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Zero Waste & Eco Friendly Cleaning Guide


Last Updated on October 12, 2023

This guide is what you need to get started with zero waste and eco friendly cleaning! Jump start your zero waste lifestyle by switching to all natural cleaning products.

There are many zero waste cleaning products that you can make yourself with a few basic supplies. Eco friendly cleaning is not only better for the environment, but it’s much less expensive too. We’ll teach you what cleaning tools you need for each room as well as what all natural cleaning products work best.

eco friendly cleaning products

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eco friendly cleaning

Switching to a zero-waste cleaning routine has been one of the best things I’ve done for my wallet, health, and the environment.

Most conventional cleaning products are irritating to both the nose and throat due to artificial fragrances, volatile organic compounds (the same building blocks that create smog), and other toxic ingredients. GROSS!

Plus, most conventional cleaners are also packaged in plastic and many of them aren’t biodegradable meaning they won’t break down in nature.

Why are we using cleaning products that will wind up in our waterways and natural environments if they’re toxic and won’t breakdown?

That’s why I knew it was time to make the switch to zero waste cleaning, and I couldn’t be happier.

reusable cleaning products:

First, let’s talk about the tools we clean with. Most cleaning tools in your house are probably made from plastic, and that’s a-ok! There’s no reason to run out and replace your cleaning supplies with plastic-free counterparts. If you do then odds are the waste will still end up in the landfill, and that is going to defeat the purpose.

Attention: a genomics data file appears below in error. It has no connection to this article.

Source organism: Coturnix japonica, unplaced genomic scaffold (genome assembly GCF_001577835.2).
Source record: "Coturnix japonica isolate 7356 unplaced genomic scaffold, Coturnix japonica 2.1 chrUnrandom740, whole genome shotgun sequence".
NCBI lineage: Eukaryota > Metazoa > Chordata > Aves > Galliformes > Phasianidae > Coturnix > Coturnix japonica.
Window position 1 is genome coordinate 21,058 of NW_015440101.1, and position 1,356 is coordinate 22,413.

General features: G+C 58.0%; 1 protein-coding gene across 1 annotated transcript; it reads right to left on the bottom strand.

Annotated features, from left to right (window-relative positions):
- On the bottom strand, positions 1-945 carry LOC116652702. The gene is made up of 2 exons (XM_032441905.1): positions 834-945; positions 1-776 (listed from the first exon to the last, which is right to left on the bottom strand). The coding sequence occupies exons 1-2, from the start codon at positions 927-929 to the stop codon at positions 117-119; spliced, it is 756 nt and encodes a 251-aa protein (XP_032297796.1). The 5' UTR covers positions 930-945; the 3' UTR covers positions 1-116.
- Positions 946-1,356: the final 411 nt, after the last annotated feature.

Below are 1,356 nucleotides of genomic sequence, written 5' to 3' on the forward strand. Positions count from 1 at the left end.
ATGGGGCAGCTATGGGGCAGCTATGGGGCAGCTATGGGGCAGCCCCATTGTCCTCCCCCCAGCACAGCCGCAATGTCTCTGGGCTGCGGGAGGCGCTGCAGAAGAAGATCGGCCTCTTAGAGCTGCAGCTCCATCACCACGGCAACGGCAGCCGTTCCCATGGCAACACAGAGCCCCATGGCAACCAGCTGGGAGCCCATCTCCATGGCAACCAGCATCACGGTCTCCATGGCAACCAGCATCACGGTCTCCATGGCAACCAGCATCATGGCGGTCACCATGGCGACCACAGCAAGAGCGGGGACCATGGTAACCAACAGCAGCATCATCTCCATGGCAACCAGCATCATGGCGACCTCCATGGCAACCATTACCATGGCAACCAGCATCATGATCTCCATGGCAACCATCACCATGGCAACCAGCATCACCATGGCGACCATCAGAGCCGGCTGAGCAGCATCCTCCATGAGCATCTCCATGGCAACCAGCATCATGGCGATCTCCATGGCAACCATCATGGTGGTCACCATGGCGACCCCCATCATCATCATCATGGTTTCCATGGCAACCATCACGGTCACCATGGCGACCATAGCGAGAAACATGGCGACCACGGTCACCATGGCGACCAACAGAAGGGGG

As a matter of fact, I still have a plastic toilet brush that will probably last me for the next decade. But, once it finally breaks and is no longer functioning, I will probably upgrade to a nice, chic bamboo one. I’m also really intrigued by this steel and silicone brush… I don’t know if you’d ever have to replace it.

zero waste cleaning products

cleaning caddy

Switching up my cleaning caddy was one of the very first zero-waste swaps I made and I couldn’t be happier.

If you’re just starting to try and reduce your waste, I think starting with your cleaning caddy is a great idea.

I keep all of my supplies in a metal cleaning caddy which has been amazing!

In my caddy, I stash a feather duster, cleaning spray, wooden dish scrubs, a hand broom, a few reusable bar towels (they’re the BEST at absorbing water), a small container of baking soda, vinegar, and a metal dustpan

Let’s take a closer look at some other zero waste cleaning supplies:

  • Feather duster: You can certainly get a plastic-free feather duster. Just be aware that most plastic-free feather dusters are made from ostrich feathers and wooden handles. I recommend getting one second-hand, so that way it’s already in existence and you’re just keeping it out of the landfill. If you feel like feather dusters just move dust around, or onto the floor, you can always just vacuum it up afterward. 
  • Rags: You can use these in lieu of feather dusters to wipe up the dust, or other messes. I prefer 100% cotton bar towels. They do a great job at absorbing liquid and picking up dust. They are one of the best reusable cleaning products out there because they take a long time to wear out.